Published July 7, 2016


In recent weeks, the U.S. Supreme Court announced in a one line order that it will let stand a lower court decision blocking implementation of President Obama’s most recent executive program on immigration.  In the case of U.S. v. Texas, the eight member Supreme Court (with Justice Scalia’s recent death and his seat left unfilled) in a 4-4 decision simply stated, “(t)he judgment is affirmed by an equally divided court”, upholding lower court decisions and effectively putting a nail in the coffin on President Obama’s immigration initiative known as “Deferred Action for Parents of Americans and Lawful Permanent Residents”, or “DAPA”.   As previously discussed here, DAPA would have allowed approximately 5 million undocumented individuals access to employment authorization and a shield against deportation proceedings.  Below are answers to the most common questions on this topic.

What legal issue was before the U.S. Supreme Court?

At issue were far reaching constitutional principles which are bigger than this particular legalization program.   With their order, the U.S. Supreme Court let stand lower court decisions which confirm that states, such as Texas or the 24 other states that brought the underlying class action lawsuit, have “standing” to challenge the legality of President Obama’s immigration initiative.  In blocking the implementation of the program, the courts confirmed that the plaintiff states, including Texas, could very well be negatively impacted and overly burdened by the President’s initiative, specifically, for example, with regard to the costs to the states of administering expanded Department of Motor Vehicle programs to accommodate a pool of new drivers, potentially in the millions.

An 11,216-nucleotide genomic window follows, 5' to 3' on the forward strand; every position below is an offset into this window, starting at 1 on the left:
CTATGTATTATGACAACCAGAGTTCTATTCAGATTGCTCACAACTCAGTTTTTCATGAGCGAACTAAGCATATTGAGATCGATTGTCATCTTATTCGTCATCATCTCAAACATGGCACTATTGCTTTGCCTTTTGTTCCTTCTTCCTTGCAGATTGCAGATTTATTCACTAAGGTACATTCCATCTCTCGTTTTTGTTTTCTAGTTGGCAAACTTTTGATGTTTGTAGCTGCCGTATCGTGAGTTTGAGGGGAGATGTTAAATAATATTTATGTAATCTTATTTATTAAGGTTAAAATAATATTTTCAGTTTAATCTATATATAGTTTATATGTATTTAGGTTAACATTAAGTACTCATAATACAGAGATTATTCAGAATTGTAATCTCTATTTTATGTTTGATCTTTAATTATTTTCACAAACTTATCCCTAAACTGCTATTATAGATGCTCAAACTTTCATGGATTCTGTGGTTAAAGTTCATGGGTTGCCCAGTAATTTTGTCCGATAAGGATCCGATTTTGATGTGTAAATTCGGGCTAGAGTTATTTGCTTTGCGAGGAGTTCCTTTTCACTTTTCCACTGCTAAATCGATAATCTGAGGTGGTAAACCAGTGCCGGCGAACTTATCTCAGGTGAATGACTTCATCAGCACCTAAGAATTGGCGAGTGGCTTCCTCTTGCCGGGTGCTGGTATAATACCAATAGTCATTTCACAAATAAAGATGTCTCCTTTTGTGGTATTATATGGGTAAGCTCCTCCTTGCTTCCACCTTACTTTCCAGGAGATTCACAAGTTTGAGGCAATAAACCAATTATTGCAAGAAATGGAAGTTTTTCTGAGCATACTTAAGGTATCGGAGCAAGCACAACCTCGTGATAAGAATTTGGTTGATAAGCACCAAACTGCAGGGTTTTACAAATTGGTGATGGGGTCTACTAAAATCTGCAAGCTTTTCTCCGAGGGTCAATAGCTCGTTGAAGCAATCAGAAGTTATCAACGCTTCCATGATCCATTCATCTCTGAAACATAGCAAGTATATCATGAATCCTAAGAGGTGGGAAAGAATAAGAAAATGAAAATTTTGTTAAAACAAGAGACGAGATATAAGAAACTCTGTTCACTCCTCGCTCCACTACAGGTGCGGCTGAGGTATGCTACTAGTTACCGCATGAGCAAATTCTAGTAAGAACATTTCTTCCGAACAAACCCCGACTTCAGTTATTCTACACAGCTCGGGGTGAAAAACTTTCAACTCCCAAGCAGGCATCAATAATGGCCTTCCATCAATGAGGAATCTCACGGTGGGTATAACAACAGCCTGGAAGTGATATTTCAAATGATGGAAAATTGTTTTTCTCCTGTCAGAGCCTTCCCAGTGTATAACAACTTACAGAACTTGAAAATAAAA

Do the undocumented who would have benefitted under DAPA, or the undocumented population in general, now face a greater risk of deportation?

No, not necessarily.   First, each of the 12 million undocumented individuals residing in the U.S. here continue to have the right to “due process” under the law and to defend against removal proceedings should they need to.    Second, while an undocumented person is by definition “removable” for being present in the U.S. in violation of our immigration laws, the current administration, like other recent administrations,  is not focusing much, if any, effort on initiating removal proceedings against the “non criminal” undocumented.   Further, for those who happen to already be in removal proceedings and facing deportation, the current administration is open to considering the exercise of “prosecutorial discretion” and putting a halt to proceedings against non criminals or other non-priority segments of the undocumented population.

Will there ever be a path to legalization for the undocumented population?

Yes.   Sooner or later the U.S. Congress and our President will get on the same page to advance legislation that creates a path to legalization for the segment of our undocumented population that is otherwise law abiding.    The practicality and effectiveness of an initiative to round up and commence removal proceedings against a population of 12 million individuals will ultimately be assessed in a realistic light and rejected as the proper remedy to our nation’s immigration problem.   In the meantime, the state of our nation’s immigration system and undocumented population will continue to be exploited for political gain by attention hungry candidates and as a talking point for loud mouthed, sound byte oriented, law and order rhetoric. 


PUBLISHED July 7, 2016– “IMMIGRATION LAW FORUM” Copyright © 2016, By Law Offices of Richard Hanus, Chicago, Illinois